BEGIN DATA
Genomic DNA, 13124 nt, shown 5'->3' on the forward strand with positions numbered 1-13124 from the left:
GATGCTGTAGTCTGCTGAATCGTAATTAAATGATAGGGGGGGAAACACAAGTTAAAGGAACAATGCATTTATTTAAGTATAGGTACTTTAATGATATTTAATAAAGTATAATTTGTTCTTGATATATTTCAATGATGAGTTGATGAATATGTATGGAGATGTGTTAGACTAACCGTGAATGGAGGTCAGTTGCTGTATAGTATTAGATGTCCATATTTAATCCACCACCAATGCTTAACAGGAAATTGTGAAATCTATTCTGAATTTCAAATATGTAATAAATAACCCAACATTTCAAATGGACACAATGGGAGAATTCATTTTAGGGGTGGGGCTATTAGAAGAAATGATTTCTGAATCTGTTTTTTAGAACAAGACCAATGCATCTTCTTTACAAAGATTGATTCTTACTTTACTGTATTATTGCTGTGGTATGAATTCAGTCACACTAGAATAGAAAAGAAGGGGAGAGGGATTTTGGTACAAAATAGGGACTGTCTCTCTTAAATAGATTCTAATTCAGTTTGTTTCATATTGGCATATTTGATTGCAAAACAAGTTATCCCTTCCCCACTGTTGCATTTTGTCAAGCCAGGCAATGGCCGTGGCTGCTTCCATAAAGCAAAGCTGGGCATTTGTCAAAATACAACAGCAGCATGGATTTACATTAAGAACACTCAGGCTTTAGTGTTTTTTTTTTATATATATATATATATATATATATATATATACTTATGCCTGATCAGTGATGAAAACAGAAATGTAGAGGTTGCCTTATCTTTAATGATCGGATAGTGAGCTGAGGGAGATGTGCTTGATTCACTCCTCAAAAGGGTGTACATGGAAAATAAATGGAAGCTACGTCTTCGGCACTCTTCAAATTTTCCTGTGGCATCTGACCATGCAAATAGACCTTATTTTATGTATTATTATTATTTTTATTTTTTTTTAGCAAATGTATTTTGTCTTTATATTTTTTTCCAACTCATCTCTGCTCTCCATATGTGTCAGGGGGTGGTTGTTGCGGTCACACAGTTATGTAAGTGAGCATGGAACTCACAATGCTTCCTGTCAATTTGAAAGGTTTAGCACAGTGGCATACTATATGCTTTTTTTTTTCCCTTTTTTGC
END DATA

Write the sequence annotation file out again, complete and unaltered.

Genomic DNA, 13124 nt, shown 5'->3' on the forward strand with positions numbered 1-13124 from the left:
GATGCTGTAGTCTGCTGAATCGTAATTAAATGATAGGGGGGGAAACACAAGTTAAAGGAACAATGCATTTATTTAAGTATAGGTACTTTAATGATATTTAATAAAGTATAATTTGTTCTTGATATATTTCAATGATGAGTTGATGAATATGTATGGAGATGTGTTAGACTAACCGTGAATGGAGGTCAGTTGCTGTATAGTATTAGATGTCCATATTTAATCCACCACCAATGCTTAACAGGAAATTGTGAAATCTATTCTGAATTTCAAATATGTAATAAATAACCCAACATTTCAAATGGACACAATGGGAGAATTCATTTTAGGGGTGGGGCTATTAGAAGAAATGATTTCTGAATCTGTTTTTTAGAACAAGACCAATGCATCTTCTTTACAAAGATTGATTCTTACTTTACTGTATTATTGCTGTGGTATGAATTCAGTCACACTAGAATAGAAAAGAAGGGGAGAGGGATTTTGGTACAAAATAGGGACTGTCTCTCTTAAATAGATTCTAATTCAGTTTGTTTCATATTGGCATATTTGATTGCAAAACAAGTTATCCCTTCCCCACTGTTGCATTTTGTCAAGCCAGGCAATGGCCGTGGCTGCTTCCATAAAGCAAAGCTGGGCATTTGTCAAAATACAACAGCAGCATGGATTTACATTAAGAACACTCAGGCTTTAGTGTTTTTTTTTTATATATATATATATATATATATATATATATACTTATGCCTGATCAGTGATGAAAACAGAAATGTAGAGGTTGCCTTATCTTTAATGATCGGATAGTGAGCTGAGGGAGATGTGCTTGATTCACTCCTCAAAAGGGTGTACATGGAAAATAAATGGAAGCTACGTCTTCGGCACTCTTCAAATTTTCCTGTGGCATCTGACCATGCAAATAGACCTTATTTTATGTATTATTATTATTTTTATTTTTTTTTAGCAAATGTATTTTGTCTTTATATTTTTTTCCAACTCATCTCTGCTCTCCATATGTGTCAGGGGGTGGTTGTTGCGGTCACACAGTTATGTAAGTGAGCATGGAACTCACAATGCTTCCTGTCAATTTGAAAGGTTTAGCACAGTGGCATACTATATGCTTTTTTTTTTCCCTTTTTTGC